AAI Says NYC Comptroller Shouldn’t Blame Insurers for City’s Problems

November 14, 2002

A report issued by New York City Comptroller William Thompson Jr. makes a very compelling argument for the need for a federal terrorism insurance bill, according to the Alliance of American Insurers. But the comptroller’s decision to blame the insurance industry for the city’s inability to retain and attract new business is misguided, according to Alliance President Rodger Lawson.

“Following 9/11, insurers stepped to the plate to pay claims that resulted from what the President called an ‘act of war,'” Lawson said. “Since that time, we have repeatedly urged Congress to pass the terrorism reinsurance bill to provide a backstop for insurers who no longer have access to the reinsurance that was available to cover such catastrophes prior to 9/11.

“The potential for future attacks is great, and insurers must be able to spread the risk of another attack through reinsurance. They cannot be expected to risk their solvency by taking on more risk than is prudent. The terrorism bill currently before Congress would provide a backstop that would allow insurers to manage that risk.”

Lawson said the decision by the New York Department of Insurance not to allow insurers to exclude terrorism coverage, while 45 other states granted those exclusions, also had a negative impact on the situation.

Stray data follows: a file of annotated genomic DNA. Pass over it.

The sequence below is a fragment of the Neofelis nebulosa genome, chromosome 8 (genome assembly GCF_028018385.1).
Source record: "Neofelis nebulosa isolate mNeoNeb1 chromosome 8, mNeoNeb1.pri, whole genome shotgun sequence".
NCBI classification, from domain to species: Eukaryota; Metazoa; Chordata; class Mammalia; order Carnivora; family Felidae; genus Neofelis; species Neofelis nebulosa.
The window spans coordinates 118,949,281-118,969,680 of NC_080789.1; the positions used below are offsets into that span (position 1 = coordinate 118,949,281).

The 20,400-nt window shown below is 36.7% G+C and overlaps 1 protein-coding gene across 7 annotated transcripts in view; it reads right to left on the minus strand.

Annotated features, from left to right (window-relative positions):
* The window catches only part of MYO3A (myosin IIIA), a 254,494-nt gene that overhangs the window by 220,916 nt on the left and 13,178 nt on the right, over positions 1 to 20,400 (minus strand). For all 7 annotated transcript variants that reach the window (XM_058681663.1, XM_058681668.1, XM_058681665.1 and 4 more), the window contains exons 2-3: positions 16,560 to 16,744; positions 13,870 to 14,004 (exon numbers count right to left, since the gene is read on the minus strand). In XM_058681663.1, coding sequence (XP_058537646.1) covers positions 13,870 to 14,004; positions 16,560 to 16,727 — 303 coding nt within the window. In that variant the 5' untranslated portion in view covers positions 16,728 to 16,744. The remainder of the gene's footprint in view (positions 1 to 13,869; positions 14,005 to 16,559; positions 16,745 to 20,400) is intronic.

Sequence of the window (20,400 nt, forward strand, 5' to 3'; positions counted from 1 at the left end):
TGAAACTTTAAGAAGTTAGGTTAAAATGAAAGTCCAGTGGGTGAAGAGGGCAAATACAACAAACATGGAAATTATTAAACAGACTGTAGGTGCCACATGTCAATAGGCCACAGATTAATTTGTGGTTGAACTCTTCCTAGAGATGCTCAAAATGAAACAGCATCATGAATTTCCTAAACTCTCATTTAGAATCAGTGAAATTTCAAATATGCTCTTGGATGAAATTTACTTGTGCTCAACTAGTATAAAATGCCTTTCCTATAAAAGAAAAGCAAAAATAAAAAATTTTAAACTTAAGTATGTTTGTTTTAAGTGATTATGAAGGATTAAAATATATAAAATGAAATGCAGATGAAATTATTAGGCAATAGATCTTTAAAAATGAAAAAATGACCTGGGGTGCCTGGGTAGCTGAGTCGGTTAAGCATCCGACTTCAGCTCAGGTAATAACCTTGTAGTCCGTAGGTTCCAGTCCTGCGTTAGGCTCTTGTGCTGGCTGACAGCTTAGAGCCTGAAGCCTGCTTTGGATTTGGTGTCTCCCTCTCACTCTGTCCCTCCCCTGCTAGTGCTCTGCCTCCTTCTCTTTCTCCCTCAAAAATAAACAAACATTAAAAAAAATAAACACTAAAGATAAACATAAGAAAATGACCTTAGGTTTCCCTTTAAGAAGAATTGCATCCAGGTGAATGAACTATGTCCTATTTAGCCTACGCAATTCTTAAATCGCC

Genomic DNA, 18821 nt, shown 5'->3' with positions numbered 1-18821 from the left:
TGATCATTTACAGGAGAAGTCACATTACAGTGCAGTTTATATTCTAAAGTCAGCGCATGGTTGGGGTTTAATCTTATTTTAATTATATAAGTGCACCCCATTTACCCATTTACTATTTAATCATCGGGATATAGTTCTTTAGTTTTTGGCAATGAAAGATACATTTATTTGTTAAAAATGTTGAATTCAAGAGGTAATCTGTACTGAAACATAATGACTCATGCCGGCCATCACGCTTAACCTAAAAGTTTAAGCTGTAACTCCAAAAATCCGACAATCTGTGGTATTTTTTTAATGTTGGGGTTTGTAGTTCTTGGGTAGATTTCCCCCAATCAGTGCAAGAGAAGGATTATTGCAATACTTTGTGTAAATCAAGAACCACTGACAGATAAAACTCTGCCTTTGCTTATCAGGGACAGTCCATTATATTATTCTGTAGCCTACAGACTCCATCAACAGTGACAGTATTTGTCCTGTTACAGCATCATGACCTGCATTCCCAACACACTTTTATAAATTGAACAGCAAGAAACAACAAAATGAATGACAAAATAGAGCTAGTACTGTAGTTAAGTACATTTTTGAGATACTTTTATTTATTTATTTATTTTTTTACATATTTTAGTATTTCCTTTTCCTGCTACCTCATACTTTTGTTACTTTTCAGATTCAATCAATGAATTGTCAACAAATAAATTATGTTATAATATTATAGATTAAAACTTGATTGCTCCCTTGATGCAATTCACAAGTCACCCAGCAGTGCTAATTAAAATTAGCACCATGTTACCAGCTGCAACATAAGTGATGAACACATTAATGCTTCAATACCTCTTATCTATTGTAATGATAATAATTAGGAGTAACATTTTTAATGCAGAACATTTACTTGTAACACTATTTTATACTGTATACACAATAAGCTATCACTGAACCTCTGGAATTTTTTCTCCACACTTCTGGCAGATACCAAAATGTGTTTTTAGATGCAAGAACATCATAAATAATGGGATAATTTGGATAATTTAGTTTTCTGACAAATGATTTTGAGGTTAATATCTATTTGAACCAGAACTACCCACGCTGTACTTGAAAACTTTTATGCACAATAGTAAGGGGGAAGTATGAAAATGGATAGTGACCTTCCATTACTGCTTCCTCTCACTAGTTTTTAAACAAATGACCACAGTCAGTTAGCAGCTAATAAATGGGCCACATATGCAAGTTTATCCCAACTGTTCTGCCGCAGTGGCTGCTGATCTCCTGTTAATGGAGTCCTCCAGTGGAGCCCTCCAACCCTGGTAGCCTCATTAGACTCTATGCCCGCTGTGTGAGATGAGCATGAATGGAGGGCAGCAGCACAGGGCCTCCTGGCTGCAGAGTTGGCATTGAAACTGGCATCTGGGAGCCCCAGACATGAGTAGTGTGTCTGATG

“We realize that prices have risen dramatically. As the comptroller’s full report accurately depicts, commercial insurance had been under-priced for several years and the industry was just entering a cycle of rising premiums when the attacks occurred. Unfortunately, the timing of the attacks and the resultant decrease in reinsurance availability created a formula for the dramatic increases that have followed.”

The Alliance strongly agrees with the conclusions of the report that urge passage of the federal terrorism insurance bill and risk reduction by businesses. The Alliance does not support the creation of alternative market mechanisms that hinder the competitive private marketplace.

“Insurers want to write business, not turn it away. But that cannot be done without adequate financial resources and the ability to spread the risk,” Lawson concluded.

Was this article valuable?

Here are more articles you may enjoy.